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General concepts


co.brick observe continuously monitors remote systems. During the runtime of an application, various attributes of the system change:

  • traffic,
  • workload,
  • the system is scaled up and down,
  • new components are deployed,
  • configuration is changed.

Each of the situations may either be normal and expected or can signal a problem. For example:

  • scaling up due to increasing traffic probably is desired,
  • increasing memory consumption with no additional workload may signal a problem.

Autodetection and proper classification of all possible scenarios are complex and may require knowledge of the internal implementation of the system and an understanding of the specifics of the industry in which the application operates (eg. e-commerce has different characteristics to online video streaming). co.brick observe is capable of automating this classification and can report abnormal behavior.

It defines three types of Issues: Incidents, Alerts, and Anomalies that have different characteristics and purposes.

Among other attributes, all issues have the following key features:

SeverityDefines how big is the damage done by the issue.

For Reliability issues, high severity may mean that a service is irresponsive. For Security issues, it may indicate high scoring of a recognized vulnerability.

PriorityDefines how urgent it is to resolve the issue.

Issues of high severity may get low priority as it is known that some special circumstances allow waiting with the fix. For example, a highly vulnerable method of a library that is never called is of low risk.

CategoryClassifies the issue into one, leading group.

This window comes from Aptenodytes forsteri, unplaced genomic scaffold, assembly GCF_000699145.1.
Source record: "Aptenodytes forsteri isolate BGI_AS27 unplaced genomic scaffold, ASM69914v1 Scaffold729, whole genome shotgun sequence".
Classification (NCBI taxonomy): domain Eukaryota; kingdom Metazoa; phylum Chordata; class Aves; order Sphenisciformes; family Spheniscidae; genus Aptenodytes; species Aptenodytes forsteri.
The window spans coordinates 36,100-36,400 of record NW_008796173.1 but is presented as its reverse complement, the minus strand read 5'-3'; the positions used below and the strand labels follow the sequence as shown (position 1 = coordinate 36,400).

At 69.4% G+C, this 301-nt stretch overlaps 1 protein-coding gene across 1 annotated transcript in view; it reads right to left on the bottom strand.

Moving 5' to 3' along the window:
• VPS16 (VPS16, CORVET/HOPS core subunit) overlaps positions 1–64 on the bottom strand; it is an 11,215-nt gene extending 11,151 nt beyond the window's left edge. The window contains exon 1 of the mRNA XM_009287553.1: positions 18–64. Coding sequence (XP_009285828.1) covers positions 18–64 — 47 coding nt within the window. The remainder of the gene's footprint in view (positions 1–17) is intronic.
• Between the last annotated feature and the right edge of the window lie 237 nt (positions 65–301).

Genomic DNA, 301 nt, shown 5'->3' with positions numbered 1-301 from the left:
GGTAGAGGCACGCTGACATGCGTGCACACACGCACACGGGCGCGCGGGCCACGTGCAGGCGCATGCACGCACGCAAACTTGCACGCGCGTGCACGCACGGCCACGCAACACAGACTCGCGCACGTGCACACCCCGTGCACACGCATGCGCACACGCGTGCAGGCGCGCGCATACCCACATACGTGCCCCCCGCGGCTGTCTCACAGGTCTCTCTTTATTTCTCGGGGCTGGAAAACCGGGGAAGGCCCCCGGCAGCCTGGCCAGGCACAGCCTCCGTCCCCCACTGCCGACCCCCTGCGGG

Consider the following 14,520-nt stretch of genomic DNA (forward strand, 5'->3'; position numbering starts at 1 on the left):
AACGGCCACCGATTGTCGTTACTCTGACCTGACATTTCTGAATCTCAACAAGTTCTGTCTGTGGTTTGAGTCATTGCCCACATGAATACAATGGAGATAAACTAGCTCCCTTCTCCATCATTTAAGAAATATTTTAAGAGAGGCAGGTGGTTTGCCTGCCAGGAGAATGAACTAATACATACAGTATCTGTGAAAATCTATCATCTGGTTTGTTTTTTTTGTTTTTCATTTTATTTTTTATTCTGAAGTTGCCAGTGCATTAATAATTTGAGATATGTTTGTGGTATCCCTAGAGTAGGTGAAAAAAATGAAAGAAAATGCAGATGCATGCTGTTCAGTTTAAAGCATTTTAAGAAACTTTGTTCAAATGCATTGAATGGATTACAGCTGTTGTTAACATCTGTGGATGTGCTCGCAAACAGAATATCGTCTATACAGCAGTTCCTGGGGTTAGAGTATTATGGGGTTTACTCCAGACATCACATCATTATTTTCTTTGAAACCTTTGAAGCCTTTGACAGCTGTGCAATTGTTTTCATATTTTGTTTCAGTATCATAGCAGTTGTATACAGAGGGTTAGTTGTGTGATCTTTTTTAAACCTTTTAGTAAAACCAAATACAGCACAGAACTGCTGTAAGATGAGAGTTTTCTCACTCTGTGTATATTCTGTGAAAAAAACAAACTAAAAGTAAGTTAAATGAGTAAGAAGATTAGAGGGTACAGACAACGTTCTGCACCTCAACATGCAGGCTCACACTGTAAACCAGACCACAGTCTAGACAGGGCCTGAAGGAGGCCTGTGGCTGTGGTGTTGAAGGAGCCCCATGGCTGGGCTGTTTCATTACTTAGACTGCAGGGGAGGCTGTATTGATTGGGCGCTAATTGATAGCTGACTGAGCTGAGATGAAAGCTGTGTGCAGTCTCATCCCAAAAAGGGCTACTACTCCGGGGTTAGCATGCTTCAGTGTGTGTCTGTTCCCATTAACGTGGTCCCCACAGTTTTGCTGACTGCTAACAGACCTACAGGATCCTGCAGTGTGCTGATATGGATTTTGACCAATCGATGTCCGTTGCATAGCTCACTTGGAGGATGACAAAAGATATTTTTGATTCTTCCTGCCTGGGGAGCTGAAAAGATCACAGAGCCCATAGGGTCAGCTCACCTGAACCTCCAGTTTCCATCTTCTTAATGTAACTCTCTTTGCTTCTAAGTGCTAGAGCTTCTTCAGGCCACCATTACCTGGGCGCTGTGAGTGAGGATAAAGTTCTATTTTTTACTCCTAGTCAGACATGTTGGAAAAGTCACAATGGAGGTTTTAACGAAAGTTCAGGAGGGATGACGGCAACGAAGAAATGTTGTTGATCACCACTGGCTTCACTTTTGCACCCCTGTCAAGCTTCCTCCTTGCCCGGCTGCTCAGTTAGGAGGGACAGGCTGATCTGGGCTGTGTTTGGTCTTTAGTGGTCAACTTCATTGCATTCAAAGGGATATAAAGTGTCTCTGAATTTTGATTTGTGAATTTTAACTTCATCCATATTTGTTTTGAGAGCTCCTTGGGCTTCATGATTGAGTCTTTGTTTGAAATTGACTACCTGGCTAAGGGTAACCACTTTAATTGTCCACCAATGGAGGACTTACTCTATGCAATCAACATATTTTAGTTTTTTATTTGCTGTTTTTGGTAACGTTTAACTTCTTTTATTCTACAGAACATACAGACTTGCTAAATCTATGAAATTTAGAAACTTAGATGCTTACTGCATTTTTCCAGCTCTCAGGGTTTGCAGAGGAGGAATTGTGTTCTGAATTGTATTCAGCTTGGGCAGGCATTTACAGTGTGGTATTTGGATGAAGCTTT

Issues may be related to runtime problems (reliability), security threats, invalid configuration, and other, less frequent groups. Some issues may belong to more than one group, in this case, the fields define the single category that best denotes the area of the issue.

StatusCurrent status of the issue.Allows distinguishing ongoing issues from resolved ones.


Incidents are actual, detected problems in the system that may lead to significant loss of functionality or are related to severe problems that need attention from the DevOps team. For example:

  • service becomes irresponsive, external users cannot effectively use it,
  • a new vulnerability was discovered in a library used in the system,
  • sensitive data is leaking into logs.


Anomalies are reported whenever the behavior of the system deviates from standard characteristics. Usually, that happens when metrics are reaching non-standard values (peaks, flat periods, significant deviations from average).

Anomalies are usually big in number and analyzing them individually would be an overkill. They become interesting in the context of an actual issue that DevOps need to resolve. In addition, multi-dimensional analysis that combines anomalies with other signals (eg. events like deployments or configuration changes) may lead to reporting Incidents that are related to one or many anomalies.


Alerts are raised whenever specific conditions are met. The conditions are defined in Alert Definitions and should reflect specific aspects of the system that is known to its operators. DevOps may be investigating a known problem and want to be alerted when it appears or SLAs/SLOs are violated and immediate action is needed. Usually, alerts are important as they reflect the actual needs of the DevOps or are related to preconfigured best practices. Alerts are not directly related to incidents. In some cases, an incident may be auto-created along with an alert.